Halmos also wrote:
“Doob has an outgoing, relaxed personality; he seems to get along easily with everyone. He seems to take nothing seriously, but he takes everyone equally seriously.
“As an example of this, Doob used to tell us that he got his first job based on a wrong theorem.
“I once asked Doob what it was like to have such great graduate students. He said ‘we were all very young and a bit wild.’ ”
Snell continues: I must say that in reviewing Doob’s papers for this article I found them very hard to read even though I thought I knew much of the material. At a Math Colloquium at the U of I in 1997, with Doob in the audience, his friend Kai Lai Chung remarked that one often hears that Doob’s papers are hard to read. In the written account of Chung’s talk we read: “Writing this suddenly put me in mind of my other experience of reading Marcel Proust’s interminable recherche of his TIME. Both authors are long-winded, long-drawn-out, and palpably long-suffering, and yet both succeed in making a profound and lasting impact, and prove finally rewarding. Doob told me that he had read Proust but found him ‘boring.’ Some readers might say the same of Doob. Proust may be read for his style, no matter the content; Doob should be read for his content, no matter the style.”
Ambrose, writing in Halmos, Celebrating 50 years of Mathematics expresses his and Paul’s appreciation of Doob in a way that most of his students would appreciate: “Another topic that I wish to mention is the appreciation that Paul and I both feel to Joe Doob for what he has taught us, mainly in mathematics but also outside mathematics. Of all the people who have influenced our mathematical and other intellectual development, Joe stands out. Before Doob, neither of us had ever encountered such a forceful thinker. All our previous opinions about the world had to be modified by the serious criticism he made of them.”
Snell continues: I was one of Doob’s graduate students during the years 1948–1951. These were busy times for the Doobs. They had three children, and Elsie was a physician of Internal Medicine at the Carle Clinic in Urbana. The Doobs were generous with their hospitality and I was often invited to dinner. At first I could not understand why Joe and Elsie called each other thee and thou and why Joe often washed the dishes. The thee and thou was explained by the fact that Elsie came from a Quaker family. As for why Doob washed the dishes, I guess he was just ahead of his time.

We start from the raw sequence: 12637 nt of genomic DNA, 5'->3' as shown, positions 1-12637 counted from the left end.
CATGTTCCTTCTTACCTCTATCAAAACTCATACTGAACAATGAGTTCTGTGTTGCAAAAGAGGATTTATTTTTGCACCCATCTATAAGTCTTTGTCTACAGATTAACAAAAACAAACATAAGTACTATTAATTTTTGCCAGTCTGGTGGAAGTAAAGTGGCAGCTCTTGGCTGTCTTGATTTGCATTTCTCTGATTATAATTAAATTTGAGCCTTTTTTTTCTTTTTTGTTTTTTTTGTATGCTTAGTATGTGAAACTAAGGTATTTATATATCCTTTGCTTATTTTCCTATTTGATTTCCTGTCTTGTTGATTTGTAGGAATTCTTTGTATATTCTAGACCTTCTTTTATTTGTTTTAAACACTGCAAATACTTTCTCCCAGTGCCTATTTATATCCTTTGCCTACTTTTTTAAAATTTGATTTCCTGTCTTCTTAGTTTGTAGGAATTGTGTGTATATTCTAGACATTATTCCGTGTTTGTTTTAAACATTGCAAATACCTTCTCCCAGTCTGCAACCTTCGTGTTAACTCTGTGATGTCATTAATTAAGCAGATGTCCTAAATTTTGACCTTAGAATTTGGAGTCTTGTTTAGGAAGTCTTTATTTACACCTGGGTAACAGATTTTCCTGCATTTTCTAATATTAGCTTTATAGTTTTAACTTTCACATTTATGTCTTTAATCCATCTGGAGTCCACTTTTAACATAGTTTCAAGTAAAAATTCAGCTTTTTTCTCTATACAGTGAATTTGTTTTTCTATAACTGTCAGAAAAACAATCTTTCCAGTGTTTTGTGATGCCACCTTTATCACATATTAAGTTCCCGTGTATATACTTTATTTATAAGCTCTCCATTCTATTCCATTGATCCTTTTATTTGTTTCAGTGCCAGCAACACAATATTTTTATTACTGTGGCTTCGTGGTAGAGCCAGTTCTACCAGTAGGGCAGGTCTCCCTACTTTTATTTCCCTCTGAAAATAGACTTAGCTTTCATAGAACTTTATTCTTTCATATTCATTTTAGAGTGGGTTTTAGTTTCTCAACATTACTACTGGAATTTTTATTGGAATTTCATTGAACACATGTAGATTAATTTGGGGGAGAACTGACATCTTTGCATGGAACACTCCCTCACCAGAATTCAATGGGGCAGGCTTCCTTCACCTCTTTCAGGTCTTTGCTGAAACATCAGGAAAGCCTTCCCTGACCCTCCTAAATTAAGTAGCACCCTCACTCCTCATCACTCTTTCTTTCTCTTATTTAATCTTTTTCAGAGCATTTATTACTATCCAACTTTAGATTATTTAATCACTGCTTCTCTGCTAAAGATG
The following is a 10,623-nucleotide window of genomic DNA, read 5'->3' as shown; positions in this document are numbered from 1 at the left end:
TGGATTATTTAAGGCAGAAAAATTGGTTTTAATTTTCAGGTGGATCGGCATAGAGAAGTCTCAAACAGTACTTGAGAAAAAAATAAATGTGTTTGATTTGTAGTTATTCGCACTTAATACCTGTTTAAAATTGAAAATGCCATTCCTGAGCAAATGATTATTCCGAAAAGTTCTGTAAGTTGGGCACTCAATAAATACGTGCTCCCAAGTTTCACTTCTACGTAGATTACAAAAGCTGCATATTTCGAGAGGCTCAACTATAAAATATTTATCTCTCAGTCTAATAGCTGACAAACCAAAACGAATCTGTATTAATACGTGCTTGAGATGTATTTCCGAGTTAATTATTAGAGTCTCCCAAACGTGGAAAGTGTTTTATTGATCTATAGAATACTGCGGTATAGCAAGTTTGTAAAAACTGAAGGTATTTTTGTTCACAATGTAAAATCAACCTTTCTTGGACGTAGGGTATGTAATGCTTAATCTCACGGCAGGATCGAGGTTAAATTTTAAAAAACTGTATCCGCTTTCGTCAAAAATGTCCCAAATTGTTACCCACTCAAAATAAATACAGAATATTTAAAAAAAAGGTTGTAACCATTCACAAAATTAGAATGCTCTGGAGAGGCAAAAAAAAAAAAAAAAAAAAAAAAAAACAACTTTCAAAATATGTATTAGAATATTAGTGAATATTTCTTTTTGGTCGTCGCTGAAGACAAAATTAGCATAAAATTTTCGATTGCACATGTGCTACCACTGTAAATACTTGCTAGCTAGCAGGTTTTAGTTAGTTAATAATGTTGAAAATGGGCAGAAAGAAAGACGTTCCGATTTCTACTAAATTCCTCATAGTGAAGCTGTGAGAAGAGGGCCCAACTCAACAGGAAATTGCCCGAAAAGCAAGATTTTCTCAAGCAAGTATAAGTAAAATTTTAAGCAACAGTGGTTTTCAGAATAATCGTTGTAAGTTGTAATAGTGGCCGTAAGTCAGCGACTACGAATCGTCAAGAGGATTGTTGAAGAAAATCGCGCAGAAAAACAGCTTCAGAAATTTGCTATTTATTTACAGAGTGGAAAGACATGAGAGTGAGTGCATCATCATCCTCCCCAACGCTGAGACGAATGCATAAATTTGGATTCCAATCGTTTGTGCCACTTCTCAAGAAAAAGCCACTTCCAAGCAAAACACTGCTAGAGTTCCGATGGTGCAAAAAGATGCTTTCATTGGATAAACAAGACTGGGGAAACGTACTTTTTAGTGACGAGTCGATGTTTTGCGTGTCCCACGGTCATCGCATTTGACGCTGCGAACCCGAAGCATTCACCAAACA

At the same time Doob was writing Stochastic processes, Elsie was trying to find her brothers, Noel and Hermann Field, who had disappeared behind the Iron Curtain. Doob did not believe in using secretaries. He wrote the first draft of Stochastic Processes using a pencil, writing on plain paper. He turned these into paper airplanes that the children used in airplane fights. When he typed (pick punch) the final version he invented a kind of miniature TeX which was highly praised by the printer.
In the preface of his Classical potential and its probabilistic counterpart,2 a book with over 840 pages, Doob thanks his typist “usually faithful, sometimes accurate.” He was disappointed when he found only one person who recognized that Doob was thanking himself.
This book was supposed to be a joint book with his friend, the well-known French potential theorist. Brelot was also known for his wild driving and at a potential theory conference in France, Doob introduced Brelot by saying “I never really understood the connection between Brownian motion and potential theory until I rode with Brelot.”
Joe had many chances to leave Illinois. He was tempted by MIT but said he decided he would not be able to ride his bike in Cambridge. In the interview he remarks:
“I was charmed by the small-town atmosphere of Urbana as soon as I arrived and never wanted to leave, even though the atmosphere changed through the years.”
His favorite example of this was the soup that a neighbor brought over when they moved into their house.
The Doobs made several trips to New Hampshire not far from where we lived. In 1959 Elsie was diagnosed with cancer. She was given the choice of two years to live if she had radiation treatment or one year otherwise. She chose the one year and decided to spend the summer with Joe in the mountains of New Hampshire. Joe and Elsie showed us many new places for picnics and insisted that we support all the small town theatrical groups in the area. Joe loved to lecture the restaurants on how much better real Vermont cheese was than Wisconsin cheese they were serving. Instead of one year Elsie lived some 30 years longer.
I visited Joe a month before he died. He was still driving and I guess I had the same feeling Joe had while driving with Brelot. However, he was his old self in every other way — anxious to talk about politics, his children, the Illinois Hike, his garden, and his latest software for his beloved Mac.
In the early time-sharing computer system at Dartmouth you could type in an expression like “Edit explain life” and you got the answer “Life is a supermartingale” (an unfavorable game). I tried to think what I would put in for “Edit explain Doob”. I think my wife Joan suggested the best answer: “An extraordinarily straightforward guy.”
This ends the contributions of Laurie Snell and the other invited speakers, including those who were not able to attend but who did contribute by other means.
Doob enjoyed playing the recorder although he claimed he was not so good at it. He would have enjoyed the beautiful recorder playing of Elise Lauterbur who played several selections from the many recorder pieces that Jacob van Eyck composed during the 17th century.
This brought to the end the formal part of the Celebration. The informal part came immediately after with more than an hour devoted to conversation, food, and drink.